By Shivesh Shrivastava (PH, CCL) ~ Law College Dehradun, Faculty of Uttaranchal University.


In today’s world, everything is lunging towards the cyber world, via digitization and networking to fast-track their way to the abundance of benefits of the online world. Fields such as marketing, commerce, communication have not only been revolutionized but have completely evolved new, previously non-existent branches such as online marketing, e-commerce, and online communications. But as is the rule of evolution, following the evolution of prey, the predator evolves soon after. And thus, the cyber world birthed an entirely new category of criminal methodology commonly referred to as cyber crime. To handle the atrocity of cyber crime the development of law and order at the same pace is crucial. Although the prevalent laws namely, IT ACT 2000, National Cyber Security Policy, etc cover some aspects of cyber crime; it is far from being said that cyber laws in India are up to the required standards. For instance, issues such as cyber vandalism, cyber violence, and cyber rape are completely unaddressed. Even the term “Cyber Crimes” has not been recognized under any statutory text. Therefore, this paper will mainly focus on the challenges faced due to cyber crime, the immediate need for development in the laws covering the issue of cyber crime and issues prevalent on the cyber enforcement side of the equation.


In this time of the growth of technological ecosystems around the world the outcome has resulted in a two-edged sword with a vast positive and a genuine negative side. Out of the money, one outcome of rapid development and digitization is the birth of cyberspace. Cyberspace has virtually affected every field of lifestyle and economy significantly but alongside it a new methodology of Criminal activity has been formulated known as cyber crime.  The internet was initially developed for military communication and Intel, but since then it has grown into a vast network that comprises of everything imaginable.  to keep up with the legal aspect of this scenario,  Cyber Law came into existence. Cyber crimes such as hacking and unauthorized access, Trojan attack, virus and worm attack, denial of access attack etc. have increased exponentially. The term cyber crime has neither an origin nor reference in any statutory text.  in the tenth United Nation Congress on prevention of crime and treatment of offenders, a workshop was held devoted to to the issue of crimes related to cyberspace,  there in  cyber crime was segmented into two categories which are:

 a. the narrow definition under which cyber crime was defined as any illegal behaviour done by means of electronic operations that target the security of computer systems and data protected inside them.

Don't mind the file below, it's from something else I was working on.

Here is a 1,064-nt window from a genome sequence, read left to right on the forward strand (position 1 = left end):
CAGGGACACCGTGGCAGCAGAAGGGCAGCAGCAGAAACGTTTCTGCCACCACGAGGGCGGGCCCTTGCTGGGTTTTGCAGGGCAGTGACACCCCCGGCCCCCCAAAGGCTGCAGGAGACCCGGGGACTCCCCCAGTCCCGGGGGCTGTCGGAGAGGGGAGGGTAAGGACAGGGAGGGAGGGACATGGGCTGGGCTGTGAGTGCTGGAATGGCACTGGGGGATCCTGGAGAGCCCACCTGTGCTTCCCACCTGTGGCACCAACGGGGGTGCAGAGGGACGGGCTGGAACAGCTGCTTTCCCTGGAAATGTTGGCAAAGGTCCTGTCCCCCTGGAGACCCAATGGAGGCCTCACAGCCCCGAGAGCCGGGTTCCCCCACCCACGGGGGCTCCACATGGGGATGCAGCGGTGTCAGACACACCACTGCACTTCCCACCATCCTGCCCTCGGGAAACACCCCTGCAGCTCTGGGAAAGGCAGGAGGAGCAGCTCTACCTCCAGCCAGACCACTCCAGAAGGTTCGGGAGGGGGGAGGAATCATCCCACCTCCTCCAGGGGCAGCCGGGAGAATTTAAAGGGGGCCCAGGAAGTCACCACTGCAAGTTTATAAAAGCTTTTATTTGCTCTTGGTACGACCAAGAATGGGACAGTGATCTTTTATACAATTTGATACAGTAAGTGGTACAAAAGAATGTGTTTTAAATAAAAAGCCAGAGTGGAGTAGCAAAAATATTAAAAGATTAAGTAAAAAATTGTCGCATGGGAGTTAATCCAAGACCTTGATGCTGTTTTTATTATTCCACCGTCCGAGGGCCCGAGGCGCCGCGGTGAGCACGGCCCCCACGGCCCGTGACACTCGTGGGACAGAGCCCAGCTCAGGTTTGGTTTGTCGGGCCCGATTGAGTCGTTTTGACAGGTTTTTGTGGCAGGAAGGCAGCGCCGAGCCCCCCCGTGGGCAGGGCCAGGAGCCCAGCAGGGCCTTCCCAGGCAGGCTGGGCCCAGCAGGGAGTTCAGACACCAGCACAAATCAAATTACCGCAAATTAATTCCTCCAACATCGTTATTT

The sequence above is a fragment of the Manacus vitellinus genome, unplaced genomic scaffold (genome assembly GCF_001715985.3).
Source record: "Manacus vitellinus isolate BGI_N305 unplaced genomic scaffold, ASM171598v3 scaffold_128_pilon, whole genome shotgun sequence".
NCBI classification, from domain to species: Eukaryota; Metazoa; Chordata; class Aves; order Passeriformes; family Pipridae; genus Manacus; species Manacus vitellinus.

b. a broader definition wherein cyber crime was defined as any illegal behaviour committed by means of an operation on a network that includes crime such as illegally possessing or disturbing information via the means of a computer system or network.

According to the Norton report the frequency with which cyber-attacks were held on Indian assets with public and private infrastructure or properties were equally frequent and common.

Following a hack, that targeted the government’s official email in the month of July 2013 Government published and national Cyber security policy. However, this policy can’t be said to have addressed all the nuisances of cyber crime As the policy only goes as far as providing the guidelines for standard operating procedure and does not maximize potential to attain optimum benefit. For instance, the security concerns that are caused by Telecom Industries integration with cyberspace has totally been ignored in the policy. This area of criminal methodology certainly begs the attention of the lawmakers as it is majorly unaddressed severely important.

2. Literature Survey

Advancement of technology leads to the rise of criminal activities and IT Act 2000 provides the ways to deal with the cyber crimes. This model contains positive aspect from the prospective of e-commerce but it doesn’t solve all the problems and issue overnight.[1]

IT Act considered to the ambiguous law as the area of jurisdiction in the context of the internet is unclear. Computer forensics is gaining significance in the field of investigation of cyber crime evidence as in the real world the evidence are tangible but in the virtual world of cyberspace it is difficult to expunge the information from the computer system and for handling this computer forensics efficient and knowledgeable computer expert because any carelessness leads to the loss of evidence.[2]